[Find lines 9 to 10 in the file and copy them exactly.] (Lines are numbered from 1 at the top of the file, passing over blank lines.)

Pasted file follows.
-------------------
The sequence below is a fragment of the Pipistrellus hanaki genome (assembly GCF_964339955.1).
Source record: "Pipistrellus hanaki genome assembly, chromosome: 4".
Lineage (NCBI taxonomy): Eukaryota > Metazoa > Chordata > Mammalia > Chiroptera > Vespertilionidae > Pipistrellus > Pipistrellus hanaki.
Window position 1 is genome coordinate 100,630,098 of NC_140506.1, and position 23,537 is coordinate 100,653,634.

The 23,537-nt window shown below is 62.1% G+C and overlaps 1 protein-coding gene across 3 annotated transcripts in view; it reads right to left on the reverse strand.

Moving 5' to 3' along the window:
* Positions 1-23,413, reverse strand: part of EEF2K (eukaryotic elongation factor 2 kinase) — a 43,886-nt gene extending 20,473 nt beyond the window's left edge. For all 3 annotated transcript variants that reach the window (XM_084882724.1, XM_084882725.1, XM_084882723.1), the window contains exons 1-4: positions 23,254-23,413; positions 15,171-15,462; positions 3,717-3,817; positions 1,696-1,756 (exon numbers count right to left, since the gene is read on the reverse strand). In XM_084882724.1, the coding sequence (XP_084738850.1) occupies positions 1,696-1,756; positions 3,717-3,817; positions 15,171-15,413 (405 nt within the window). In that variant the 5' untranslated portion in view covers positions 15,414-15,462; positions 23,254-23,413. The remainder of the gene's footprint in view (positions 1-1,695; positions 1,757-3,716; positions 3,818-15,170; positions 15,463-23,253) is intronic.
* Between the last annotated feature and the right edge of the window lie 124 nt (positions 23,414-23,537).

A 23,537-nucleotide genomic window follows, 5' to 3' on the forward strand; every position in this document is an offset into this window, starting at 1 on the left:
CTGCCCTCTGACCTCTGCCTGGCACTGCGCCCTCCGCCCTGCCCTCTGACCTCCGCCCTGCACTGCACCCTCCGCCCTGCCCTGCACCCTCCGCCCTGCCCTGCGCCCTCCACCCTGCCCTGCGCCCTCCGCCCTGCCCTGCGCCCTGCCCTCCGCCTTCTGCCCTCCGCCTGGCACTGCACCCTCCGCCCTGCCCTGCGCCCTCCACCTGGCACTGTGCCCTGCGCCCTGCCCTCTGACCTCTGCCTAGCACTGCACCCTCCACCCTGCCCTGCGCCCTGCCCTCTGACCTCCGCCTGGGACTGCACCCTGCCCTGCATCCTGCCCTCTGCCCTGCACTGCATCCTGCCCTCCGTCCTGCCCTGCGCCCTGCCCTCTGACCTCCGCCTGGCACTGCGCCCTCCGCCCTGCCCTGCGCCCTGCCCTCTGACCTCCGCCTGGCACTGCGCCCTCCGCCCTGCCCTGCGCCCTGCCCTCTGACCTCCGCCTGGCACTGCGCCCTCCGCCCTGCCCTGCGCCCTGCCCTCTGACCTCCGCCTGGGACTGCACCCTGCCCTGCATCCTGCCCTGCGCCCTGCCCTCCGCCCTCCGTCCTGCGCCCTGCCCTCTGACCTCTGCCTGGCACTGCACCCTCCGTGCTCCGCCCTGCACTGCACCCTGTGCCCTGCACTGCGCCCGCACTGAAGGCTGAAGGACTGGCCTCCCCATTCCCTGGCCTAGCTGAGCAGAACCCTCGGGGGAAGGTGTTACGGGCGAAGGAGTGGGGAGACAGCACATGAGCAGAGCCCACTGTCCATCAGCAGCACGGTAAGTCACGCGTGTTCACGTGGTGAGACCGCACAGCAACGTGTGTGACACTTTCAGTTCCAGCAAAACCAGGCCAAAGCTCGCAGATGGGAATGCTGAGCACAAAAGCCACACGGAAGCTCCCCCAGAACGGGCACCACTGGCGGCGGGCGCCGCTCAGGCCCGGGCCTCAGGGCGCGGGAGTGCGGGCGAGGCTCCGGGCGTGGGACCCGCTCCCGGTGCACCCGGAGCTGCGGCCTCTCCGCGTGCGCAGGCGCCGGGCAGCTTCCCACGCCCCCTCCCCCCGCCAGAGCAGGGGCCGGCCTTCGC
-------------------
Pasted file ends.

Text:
A 23,537-nucleotide genomic window follows, 5' to 3' on the forward strand; every position in this document is an offset into this window, starting at 1 on the left:
CTGCCCTCTGACCTCTGCCTGGCACTGCGCCCTCCGCCCTGCCCTCTGACCTCCGCCCTGCACTGCACCCTCCGCCCTGCCCTGCACCCTCCGCCCTGCCCTGCGCCCTCCACCCTGCCCTGCGCCCTCCGCCCTGCCCTGCGCCCTGCCCTCCGCCTTCTGCCCTCCGCCTGGCACTGCACCCTCCGCCCTGCCCTGCGCCCTCCACCTGGCACTGTGCCCTGCGCCCTGCCCTCTGACCTCTGCCTAGCACTGCACCCTCCACCCTGCCCTGCGCCCTGCCCTCTGACCTCCGCCTGGGACTGCACCCTGCCCTGCATCCTGCCCTCTGCCCTGCACTGCATCCTGCCCTCCGTCCTGCCCTGCGCCCTGCCCTCTGACCTCCGCCTGGCACTGCGCCCTCCGCCCTGCCCTGCGCCCTGCCCTCTGACCTCCGCCTGGCACTGCGCCCTCCGCCCTGCCCTGCGCCCTGCCCTCTGACCTCCGCCTGGCACTGCGCCCTCCGCCCTGCCCTGCGCCCTGCCCTCTGACCTCCGCCTGGGACTGCACCCTGCCCTGCATCCTGCCCTGCGCCCTGCCCTCCGCCCTCCGTCCTGCGCCCTGCCCTCTGACCTCTGCCTGGCACTGCACCCTCCGTGCTCCGCCCTGCACTGCACCCTGTGCCCTGCACTGCGCCCGCACTGAAGGCTGAAGGACTGGCCTCCCCATTCCCTGGCCTAGCTGAGCAGAACCCTCGGGGGAAGGTGTTACGGGCGAAGGAGTGGGGAGACAGCACATGAGCAGAGCCCACTGTCCATCAGCAGCACGGTAAGTCACGCGTGTTCACGTGGTGAGACCGCACAGCAACGTGTGTGACACTTTCAGTTCCAGCAAAACCAGGCCAAAGCTCGCAGATGGGAATGCTGAGCACAAAAGCCACACGGAAGCTCCCCCAGAACGGGCACCACTGGCGGCGGGCGCCGCTCAGGCCCGGGCCTCAGGGCGCGGGAGTGCGGGCGAGGCTCCGGGCGTGGGACCCGCTCCCGGTGCACCCGGAGCTGCGGCCTCTCCGCGTGCGCAGGCGCCGGGCAGCTTCCCACGCCCCCTCCCCCCGCCAGAGCAGGGGCCGGCCTTCGC